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High Cut Offs - Delhi Univ divided over entrance exam

Published on : 05-Jun-2016 Powered by www.Opasis.com

It is the best of times, it is the worst of times. While students are celebrating the board exam results, the Delhi University authorities are faced with another challenge - in a classic case of ‘to be or not to be’ the university is divided over a proposed common entrance test for admissions to the undergraduate programmes.

 

Thanks to the high percentage secured in Class XII, the cut-offs to college admission are pushed to an unreasonable level yet again. During the last 10 years, the number of those scoring 90 per cent and above in CBSE exams has gone up from 8,111 in 2007 to 90,000 this year.

 

An entrance test is being talked about as one of the solutions to put a lid on the cut offs that touched as high as 95 per cent last year in high-demand subjects such as Economics, English and in the commerce stream in prestigious colleges of the Delhi University. The other options on table are normalisation of marks of different boards through a complicated process and then announcing the cut-offs.

 

The cut-offs in the science stream last year in sought-after colleges ranged between 94-97 per cent and it is feared to rise by 1-1.5 per cent this year. In BA Economics at Lady Sri Ram College, it went up to 98 per cent last year in the first list and 98.5 per cent in journalism.

 

Senior faculty of St Stephen’s College Nandita Narain, who is also the president of Delhi University Teachers’ Association, was more emphatic on holding an entrance test. She said St Stephens has already introduced a written entrance exam last year along with a personal interview for the under graduate courses. “It is time other colleges look into this,” she said. However, executive council member of the varsity, Abha Dev Habib and senior professor Aditya Narayan Mishra, are opposed to the idea of common entrance, as such a “venture” will undermine achievements of the toppers and put more burden on them.

 

Hemalatha Reddy, principal of Shri Venkateswara College said entrance test “could be an answer”, but it is for the varsity  to take a final call. Similarly, Suman Sharma, principal of Lady Shri Ram College said entrance test could be an option, but other solutions such as normalisation of marks should also be examined. Principal of Kiroli Mal College Dinesh Khattar said an entrance test will not only give a level playing field to students coming from different boards, but would assess the quality of students, irrespective of the marks secured. “However, it is my personal view, but we have to think on these lines as a possible solution,” he said.

 

However, the executive council of Delhi University is strongly opposed to the idea. “An entrance test would be a Herculean task when over three lakh students are applying for admissions every year. Besides, it would put extra pressure on them and give rise to the menace of coaching,” said Habib.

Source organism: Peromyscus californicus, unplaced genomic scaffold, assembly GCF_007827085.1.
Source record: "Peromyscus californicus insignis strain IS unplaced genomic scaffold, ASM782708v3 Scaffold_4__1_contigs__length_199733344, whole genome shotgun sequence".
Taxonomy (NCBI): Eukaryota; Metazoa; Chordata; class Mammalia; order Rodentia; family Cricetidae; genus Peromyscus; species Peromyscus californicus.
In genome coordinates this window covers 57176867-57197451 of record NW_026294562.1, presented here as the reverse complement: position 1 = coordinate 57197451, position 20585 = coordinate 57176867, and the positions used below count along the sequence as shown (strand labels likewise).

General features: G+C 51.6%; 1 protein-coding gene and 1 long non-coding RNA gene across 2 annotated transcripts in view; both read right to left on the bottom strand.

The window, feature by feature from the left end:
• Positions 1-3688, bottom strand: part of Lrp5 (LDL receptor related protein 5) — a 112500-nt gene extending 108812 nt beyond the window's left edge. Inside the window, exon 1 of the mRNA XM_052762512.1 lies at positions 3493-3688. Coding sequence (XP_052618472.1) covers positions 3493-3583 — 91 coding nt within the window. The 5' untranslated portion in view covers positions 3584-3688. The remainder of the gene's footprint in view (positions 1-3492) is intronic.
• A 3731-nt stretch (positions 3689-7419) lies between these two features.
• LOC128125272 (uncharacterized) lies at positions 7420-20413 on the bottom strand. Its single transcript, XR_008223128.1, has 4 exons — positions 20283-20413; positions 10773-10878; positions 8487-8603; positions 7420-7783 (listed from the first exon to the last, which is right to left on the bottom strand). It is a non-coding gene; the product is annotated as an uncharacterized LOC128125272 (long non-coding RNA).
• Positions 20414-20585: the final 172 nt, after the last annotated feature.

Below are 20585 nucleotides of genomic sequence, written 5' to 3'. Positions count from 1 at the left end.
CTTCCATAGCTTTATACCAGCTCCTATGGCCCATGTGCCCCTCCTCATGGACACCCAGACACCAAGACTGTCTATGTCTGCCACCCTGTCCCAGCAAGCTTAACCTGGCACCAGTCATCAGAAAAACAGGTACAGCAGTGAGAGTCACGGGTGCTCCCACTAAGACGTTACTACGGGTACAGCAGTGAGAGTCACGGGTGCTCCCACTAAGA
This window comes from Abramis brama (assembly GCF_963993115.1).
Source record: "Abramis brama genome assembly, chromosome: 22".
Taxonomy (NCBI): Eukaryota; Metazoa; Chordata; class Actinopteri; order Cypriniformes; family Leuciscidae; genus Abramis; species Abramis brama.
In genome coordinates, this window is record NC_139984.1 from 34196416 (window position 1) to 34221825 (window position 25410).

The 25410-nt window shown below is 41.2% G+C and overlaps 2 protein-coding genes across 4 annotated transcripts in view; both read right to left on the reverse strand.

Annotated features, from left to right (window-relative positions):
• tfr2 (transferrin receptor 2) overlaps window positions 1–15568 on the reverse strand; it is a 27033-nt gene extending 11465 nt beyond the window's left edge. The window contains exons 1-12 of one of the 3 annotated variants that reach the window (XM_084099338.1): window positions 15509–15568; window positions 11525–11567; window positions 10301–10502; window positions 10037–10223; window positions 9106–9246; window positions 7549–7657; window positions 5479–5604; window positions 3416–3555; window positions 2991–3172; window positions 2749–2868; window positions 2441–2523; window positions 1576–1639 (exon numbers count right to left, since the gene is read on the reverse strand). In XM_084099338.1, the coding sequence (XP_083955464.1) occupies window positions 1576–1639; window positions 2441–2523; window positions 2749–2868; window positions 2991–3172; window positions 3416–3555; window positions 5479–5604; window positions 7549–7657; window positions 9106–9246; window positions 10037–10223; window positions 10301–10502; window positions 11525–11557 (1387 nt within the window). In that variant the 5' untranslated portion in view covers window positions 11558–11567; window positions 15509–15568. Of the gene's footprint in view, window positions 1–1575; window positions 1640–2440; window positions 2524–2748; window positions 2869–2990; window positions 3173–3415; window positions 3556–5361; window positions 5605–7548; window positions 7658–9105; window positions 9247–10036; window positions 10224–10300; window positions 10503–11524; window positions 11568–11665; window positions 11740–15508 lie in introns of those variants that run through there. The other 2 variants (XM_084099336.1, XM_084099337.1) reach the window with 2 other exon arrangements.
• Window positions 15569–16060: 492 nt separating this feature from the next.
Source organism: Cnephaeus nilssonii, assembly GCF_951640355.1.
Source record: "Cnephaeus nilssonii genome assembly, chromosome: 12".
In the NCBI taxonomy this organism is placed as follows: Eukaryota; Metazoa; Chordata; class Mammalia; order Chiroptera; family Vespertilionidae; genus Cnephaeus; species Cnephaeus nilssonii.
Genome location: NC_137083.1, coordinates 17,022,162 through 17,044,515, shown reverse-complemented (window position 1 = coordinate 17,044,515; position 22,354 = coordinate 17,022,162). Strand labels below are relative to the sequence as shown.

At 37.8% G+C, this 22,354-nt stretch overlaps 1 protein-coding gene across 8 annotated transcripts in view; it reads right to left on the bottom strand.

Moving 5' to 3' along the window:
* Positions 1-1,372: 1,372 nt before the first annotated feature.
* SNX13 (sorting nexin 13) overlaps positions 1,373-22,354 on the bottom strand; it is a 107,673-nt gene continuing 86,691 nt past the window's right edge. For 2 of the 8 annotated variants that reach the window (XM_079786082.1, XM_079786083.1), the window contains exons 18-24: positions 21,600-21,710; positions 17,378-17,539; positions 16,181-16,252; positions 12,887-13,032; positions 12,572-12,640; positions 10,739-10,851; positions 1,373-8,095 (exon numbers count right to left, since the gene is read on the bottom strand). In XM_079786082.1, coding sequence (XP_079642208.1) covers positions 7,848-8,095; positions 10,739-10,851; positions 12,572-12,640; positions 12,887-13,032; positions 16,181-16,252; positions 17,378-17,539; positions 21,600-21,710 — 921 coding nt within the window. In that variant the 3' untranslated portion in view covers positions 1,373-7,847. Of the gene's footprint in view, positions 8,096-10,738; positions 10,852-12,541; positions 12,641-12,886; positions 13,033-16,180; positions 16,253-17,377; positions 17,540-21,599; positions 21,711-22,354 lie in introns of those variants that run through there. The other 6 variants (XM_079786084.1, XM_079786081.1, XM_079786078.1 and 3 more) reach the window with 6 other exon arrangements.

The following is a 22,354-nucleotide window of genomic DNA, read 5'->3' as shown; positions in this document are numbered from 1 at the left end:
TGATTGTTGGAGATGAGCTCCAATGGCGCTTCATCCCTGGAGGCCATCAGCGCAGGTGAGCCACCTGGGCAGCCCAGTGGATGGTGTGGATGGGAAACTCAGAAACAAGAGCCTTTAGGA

Principal speak

 

1. Is lenient marking at plus two level, a cause of concern for the principals?

2. Are 90 percenters who get admissions able to maintain their performance?

3. Is the evaluation system leading to enrolment of mediocre students and thus bringing down the quality? What is the solution?

 

Hemalatha Reddy

Principal, Shri Venkateswara College

1. The number of students getting above 90 per cent is worrying. Some boards are lenient and this causes pressures on students.

2. No. Due to objective papers in schools, students fail to write descriptive answers. So, their performance level drops.

3. CBSE is lenient. Realistic assessment of the students is needed. Common entrance tests can be the answer.

 

R P Rustagi

Principal, Shri Ram College of Commerce

1. We admit students depending on their marks. The HRD ministry and boards who are competing to give more marks, should worry.

2. Performance drops due to the way they are evaluated in their schools.

3. The quality is going down. Today, 60 per cent is nothing. The emphasis is more on marks than knowledge.

 

Dinesh Khattar

Principal, Kirori Mal College

1. Yes. More students means higher cut-off lists and seats are limited. Today, someone with 90 per cent has very dim chances of getting admission in DU.

2. Most of the students are from CBSE. Their performance drops in the first year.

3. A standardisation is needed as some boards practice lenient marking system.

 

Suman Sharma

Principal, Lady Shri Ram College

1. Yes. The evaluation system and changing pattern of question papers are to be blamed.

2. Subjective type questions are replaced with objective type. But students getting admission are a good crop of the best in the country.

3. Entrance tests can be a solution along with normalisation of marks. We also need more quality institutes to reduce burden on DU

(Indian Express)

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